I've seen Avatar, but not The Blind Side, and I don't particularly plan to. Thank you, Sars, for taking that bullet for me. Being that it's a James Cameron movie, I decided to just go in with a blank mind and see what happened. It's not a terrible movie, but it's not great. I think it definitely should have been just given special effects and visual effects and left at that. It's not a Best Picture, but then again, neither was Titanic.

    I know that these are the darkest of horses, but I secretly hope that either The Hurt Locker or District 9 somehow sneaks through and wins everything. I think I'm going to be bitterly disappointed, though.

  • Cassie says:

    Avatar lost me as a viewer when my boyfriend's brother mentioned that the ore they're mining the planet for is called "unobtanium". I mean, seriously? I know we're supposed to look and not listen, so as to better take in the splendid vistas and glowing mushrooms and all, but you couldn't bring a little more brain power to at least call it, like, "mythril"? You don't even have to WORK for that one. Sheesh.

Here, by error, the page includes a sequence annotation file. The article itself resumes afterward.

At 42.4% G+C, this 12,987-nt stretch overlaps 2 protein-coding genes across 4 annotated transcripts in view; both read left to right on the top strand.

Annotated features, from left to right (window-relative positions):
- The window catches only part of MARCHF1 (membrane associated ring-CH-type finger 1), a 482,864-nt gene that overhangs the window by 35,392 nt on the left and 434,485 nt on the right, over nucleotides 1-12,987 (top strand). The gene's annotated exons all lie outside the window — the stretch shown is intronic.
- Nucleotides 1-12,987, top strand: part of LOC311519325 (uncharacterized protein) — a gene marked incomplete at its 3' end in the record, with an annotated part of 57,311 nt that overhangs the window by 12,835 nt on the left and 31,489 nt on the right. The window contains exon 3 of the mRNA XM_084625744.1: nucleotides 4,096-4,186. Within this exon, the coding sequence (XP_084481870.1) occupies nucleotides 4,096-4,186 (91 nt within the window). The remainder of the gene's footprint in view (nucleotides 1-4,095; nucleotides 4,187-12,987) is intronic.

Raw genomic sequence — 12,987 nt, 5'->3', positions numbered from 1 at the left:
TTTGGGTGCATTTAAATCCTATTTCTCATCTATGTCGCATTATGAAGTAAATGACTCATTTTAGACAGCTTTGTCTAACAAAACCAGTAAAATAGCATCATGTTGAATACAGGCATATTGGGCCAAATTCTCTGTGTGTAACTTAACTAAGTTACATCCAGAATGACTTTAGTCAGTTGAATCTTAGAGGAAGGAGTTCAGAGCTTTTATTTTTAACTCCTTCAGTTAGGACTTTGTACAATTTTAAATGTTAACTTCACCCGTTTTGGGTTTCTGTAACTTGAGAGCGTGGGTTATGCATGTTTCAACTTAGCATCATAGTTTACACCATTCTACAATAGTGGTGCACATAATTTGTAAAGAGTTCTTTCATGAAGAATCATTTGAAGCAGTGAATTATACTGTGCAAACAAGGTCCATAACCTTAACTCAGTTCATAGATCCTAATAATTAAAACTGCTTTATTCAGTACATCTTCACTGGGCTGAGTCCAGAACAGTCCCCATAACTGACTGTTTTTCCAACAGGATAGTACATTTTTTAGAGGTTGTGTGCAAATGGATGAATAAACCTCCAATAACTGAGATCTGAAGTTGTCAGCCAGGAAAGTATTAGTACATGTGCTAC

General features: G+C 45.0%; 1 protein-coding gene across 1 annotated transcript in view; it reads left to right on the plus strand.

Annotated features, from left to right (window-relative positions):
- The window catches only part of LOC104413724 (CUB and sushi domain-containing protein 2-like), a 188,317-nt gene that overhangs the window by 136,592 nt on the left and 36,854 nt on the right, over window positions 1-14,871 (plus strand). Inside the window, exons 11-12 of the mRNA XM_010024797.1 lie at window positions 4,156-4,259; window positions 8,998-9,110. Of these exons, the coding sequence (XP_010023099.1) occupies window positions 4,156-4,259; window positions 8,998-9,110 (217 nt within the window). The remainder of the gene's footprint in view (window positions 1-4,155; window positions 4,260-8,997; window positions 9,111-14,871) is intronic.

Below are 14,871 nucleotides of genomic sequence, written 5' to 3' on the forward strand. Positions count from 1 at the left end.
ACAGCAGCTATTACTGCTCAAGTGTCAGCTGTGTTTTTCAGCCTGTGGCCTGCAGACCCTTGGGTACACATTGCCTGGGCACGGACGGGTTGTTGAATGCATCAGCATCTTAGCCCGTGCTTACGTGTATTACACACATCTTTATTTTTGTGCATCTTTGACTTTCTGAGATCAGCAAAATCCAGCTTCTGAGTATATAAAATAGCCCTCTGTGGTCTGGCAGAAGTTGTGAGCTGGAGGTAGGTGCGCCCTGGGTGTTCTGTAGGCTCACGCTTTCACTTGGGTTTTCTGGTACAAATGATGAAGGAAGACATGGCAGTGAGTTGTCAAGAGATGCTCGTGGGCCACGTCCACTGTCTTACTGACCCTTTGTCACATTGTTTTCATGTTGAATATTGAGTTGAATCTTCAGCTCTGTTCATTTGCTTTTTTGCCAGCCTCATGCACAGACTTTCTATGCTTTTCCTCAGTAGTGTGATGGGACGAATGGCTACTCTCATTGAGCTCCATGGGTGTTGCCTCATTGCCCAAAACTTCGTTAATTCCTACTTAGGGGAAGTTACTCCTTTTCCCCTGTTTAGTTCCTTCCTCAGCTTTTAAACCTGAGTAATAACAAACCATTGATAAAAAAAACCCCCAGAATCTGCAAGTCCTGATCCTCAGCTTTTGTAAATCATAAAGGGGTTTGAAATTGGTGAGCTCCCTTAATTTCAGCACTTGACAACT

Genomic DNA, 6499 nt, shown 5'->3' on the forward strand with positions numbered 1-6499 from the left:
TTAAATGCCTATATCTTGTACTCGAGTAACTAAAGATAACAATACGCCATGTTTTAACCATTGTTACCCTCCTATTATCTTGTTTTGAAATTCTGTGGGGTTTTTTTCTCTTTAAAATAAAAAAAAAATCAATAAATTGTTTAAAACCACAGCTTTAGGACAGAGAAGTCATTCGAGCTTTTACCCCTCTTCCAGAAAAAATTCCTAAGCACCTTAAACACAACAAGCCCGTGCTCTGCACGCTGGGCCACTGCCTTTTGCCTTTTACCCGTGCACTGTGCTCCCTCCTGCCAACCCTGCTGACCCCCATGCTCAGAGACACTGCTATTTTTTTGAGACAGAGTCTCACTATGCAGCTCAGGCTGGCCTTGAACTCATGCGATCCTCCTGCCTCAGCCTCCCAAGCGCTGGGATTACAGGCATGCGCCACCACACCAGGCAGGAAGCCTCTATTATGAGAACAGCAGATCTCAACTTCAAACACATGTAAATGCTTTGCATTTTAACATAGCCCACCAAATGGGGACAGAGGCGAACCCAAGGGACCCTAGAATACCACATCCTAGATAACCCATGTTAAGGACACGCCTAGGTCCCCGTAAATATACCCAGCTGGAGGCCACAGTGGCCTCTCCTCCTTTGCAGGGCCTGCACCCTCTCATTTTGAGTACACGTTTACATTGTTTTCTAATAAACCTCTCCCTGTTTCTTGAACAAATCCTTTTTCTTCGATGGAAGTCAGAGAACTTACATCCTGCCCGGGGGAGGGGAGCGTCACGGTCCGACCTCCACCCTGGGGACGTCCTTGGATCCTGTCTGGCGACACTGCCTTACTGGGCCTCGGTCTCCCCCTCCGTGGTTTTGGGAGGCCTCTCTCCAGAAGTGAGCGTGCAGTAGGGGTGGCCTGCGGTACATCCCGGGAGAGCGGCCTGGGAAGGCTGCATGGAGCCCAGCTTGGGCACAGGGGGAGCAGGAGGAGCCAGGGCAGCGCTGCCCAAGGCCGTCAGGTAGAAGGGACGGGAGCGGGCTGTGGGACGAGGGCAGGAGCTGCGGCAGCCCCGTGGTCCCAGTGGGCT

I will not even start on The Blind Side. All I will say is "meh".

  • Jessi in GA says:

    I'm naming my band View-Master Reel of Cornbread.

    Thank you for this review. From now on, I'm using it to explain why I haven't seen either of these movies.

  • Shanchan says:

    I still haven't seen Avatar- I've heard so many bad things about the storyline that I only want to see it in 3D, to at least get the good visual effects, and those showings have been sold out every time we try to go. As someone over on Making Light put it, the storyline follows the classic theme of "What these people need is a honky!"

  • Kristen says:

    'Avatar lost me as a viewer when my boyfriend's brother mentioned that the ore they're mining the planet for is called "unobtanium".'

    @Cassie — what blew me up most was that "unobtanium" was the fictional material Delroy Lindo's character invented in "The Core" for the ship to take Hilary Swank to the center of the earth. I'm just curious whether they copied it on purpose, but sheesh. What a stupid mental association.